On Sat, May 8, 2021 at 2:04 PM JF Bastien <cxx@jfbastien.com> wrote:


On Sat, May 8, 2021 at 11:52 AM Nevin Liber via SG12 <sg12@lists.isocpp.org> wrote:
On Thu, May 6, 2021 at 6:47 PM JF Bastien via SG12 <sg12@lists.isocpp.org> wrote:
Compilers diagnose when functions can't be proved to return, and I wouldn't work on a codebase without this diagnostic enabled as an error. Is there a valid reason to keep this UB around?

How does one write an assert-type macro which, when it is disabled, still prevents this type of warning/error?  Because people do write:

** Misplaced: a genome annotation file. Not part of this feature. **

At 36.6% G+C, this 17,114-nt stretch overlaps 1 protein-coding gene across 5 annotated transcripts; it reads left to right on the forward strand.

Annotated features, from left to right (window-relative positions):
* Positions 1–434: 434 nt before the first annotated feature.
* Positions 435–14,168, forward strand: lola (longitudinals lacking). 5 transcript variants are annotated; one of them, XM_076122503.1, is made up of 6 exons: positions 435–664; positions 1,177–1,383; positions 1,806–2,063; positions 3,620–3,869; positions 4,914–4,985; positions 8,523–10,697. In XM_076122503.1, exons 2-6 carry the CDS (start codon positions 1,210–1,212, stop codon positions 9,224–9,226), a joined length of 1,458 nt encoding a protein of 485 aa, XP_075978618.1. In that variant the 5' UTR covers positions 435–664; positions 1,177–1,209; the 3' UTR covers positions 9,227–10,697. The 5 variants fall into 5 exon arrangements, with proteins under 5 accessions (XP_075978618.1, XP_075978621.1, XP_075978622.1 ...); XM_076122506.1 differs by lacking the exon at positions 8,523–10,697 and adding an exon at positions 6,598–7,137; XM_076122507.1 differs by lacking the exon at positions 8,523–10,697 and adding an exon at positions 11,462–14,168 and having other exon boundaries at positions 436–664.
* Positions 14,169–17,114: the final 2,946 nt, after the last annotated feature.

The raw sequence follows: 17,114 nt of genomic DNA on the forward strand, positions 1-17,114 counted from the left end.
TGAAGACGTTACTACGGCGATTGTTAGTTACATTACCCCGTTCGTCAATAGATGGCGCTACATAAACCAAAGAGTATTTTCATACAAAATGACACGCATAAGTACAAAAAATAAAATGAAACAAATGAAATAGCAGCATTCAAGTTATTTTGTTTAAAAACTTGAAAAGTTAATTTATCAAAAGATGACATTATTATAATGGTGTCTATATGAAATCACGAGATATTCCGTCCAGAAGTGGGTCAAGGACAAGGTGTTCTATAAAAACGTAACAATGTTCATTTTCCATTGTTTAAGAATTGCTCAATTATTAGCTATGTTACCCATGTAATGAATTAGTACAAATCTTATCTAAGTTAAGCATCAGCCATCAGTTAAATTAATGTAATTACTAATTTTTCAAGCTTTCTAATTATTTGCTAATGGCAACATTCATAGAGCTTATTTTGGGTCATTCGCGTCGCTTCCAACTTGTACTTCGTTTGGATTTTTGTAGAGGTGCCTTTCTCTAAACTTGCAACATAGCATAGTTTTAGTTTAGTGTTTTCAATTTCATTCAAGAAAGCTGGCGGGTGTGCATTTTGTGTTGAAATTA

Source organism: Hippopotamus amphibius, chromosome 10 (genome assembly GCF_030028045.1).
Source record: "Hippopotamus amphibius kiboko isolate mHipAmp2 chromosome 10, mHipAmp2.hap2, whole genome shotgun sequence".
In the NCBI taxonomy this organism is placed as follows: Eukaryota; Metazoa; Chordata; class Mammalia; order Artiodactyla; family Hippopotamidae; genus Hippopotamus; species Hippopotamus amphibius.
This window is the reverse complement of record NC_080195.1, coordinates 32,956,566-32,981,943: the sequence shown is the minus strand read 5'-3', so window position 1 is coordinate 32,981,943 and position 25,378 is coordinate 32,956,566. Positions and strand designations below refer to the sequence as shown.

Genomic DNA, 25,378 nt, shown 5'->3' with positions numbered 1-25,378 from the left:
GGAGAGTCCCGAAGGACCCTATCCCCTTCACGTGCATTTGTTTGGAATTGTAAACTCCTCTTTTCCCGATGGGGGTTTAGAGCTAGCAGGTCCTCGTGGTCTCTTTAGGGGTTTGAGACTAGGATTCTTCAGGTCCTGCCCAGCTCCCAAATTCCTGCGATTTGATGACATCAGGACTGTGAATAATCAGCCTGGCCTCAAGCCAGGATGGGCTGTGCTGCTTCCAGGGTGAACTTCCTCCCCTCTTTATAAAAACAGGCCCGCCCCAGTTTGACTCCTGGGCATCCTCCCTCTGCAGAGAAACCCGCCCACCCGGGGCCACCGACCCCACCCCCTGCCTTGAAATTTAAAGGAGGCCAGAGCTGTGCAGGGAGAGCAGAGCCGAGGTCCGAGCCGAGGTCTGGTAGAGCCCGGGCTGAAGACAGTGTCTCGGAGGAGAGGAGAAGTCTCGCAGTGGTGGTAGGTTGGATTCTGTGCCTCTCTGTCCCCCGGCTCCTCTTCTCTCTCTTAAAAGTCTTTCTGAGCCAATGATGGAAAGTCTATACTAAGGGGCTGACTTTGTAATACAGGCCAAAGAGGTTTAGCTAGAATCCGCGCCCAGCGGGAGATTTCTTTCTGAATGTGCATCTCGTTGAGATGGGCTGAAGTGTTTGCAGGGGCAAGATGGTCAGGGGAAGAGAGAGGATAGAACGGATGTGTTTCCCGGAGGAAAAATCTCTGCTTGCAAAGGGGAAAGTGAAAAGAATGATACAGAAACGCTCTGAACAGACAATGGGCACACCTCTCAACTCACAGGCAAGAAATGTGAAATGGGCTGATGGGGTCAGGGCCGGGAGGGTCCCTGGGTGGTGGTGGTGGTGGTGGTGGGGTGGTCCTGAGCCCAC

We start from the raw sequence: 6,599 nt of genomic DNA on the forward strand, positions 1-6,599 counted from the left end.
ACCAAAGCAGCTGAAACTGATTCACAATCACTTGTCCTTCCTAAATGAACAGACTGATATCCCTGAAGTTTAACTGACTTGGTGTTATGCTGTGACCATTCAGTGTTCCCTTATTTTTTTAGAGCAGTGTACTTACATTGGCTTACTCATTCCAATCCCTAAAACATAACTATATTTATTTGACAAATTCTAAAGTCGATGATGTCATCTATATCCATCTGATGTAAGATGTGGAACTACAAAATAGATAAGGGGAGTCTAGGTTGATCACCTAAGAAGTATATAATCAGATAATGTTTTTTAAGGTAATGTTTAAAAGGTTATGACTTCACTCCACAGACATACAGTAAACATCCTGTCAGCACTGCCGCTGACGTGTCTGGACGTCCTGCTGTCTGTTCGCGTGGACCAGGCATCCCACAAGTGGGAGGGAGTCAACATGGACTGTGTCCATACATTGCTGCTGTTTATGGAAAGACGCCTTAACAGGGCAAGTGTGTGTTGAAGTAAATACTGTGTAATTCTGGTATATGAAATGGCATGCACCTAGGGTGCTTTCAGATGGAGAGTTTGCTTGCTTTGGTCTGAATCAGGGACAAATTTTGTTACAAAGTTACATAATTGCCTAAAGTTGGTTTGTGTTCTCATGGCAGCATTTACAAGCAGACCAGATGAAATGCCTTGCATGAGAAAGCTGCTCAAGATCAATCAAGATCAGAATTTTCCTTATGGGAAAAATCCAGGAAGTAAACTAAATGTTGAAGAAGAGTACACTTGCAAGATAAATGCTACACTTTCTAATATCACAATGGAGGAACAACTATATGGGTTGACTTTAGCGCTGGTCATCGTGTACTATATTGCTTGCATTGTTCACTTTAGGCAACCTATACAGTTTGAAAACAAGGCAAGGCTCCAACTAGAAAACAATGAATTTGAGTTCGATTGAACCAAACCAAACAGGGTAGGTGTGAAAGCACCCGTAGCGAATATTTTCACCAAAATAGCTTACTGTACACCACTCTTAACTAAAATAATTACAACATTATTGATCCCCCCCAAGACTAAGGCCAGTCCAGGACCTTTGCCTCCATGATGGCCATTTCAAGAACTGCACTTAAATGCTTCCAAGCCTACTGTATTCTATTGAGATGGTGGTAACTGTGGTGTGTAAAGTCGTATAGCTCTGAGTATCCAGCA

my_assert(false);

to mean abort in debug mode, take my chances in release mode.


I don’t think I understand what you’re asking... but it sounds like 

#ifdef _DEBUG
#define YOLO() abort()
#else
#define YOLO() std::unreachable() // or __builtin_unreachable()

But I don’t know what you’re going for, and whether this is what you’re asking. 

What I'm saying is that under this, the mere presence of my_assert (even my_assert(true)) in a function, can change whether or not a program is conforming.
--
 Nevin ":-)" Liber  <mailto:nevin@cplusplusguy.com>  +1-847-691-1404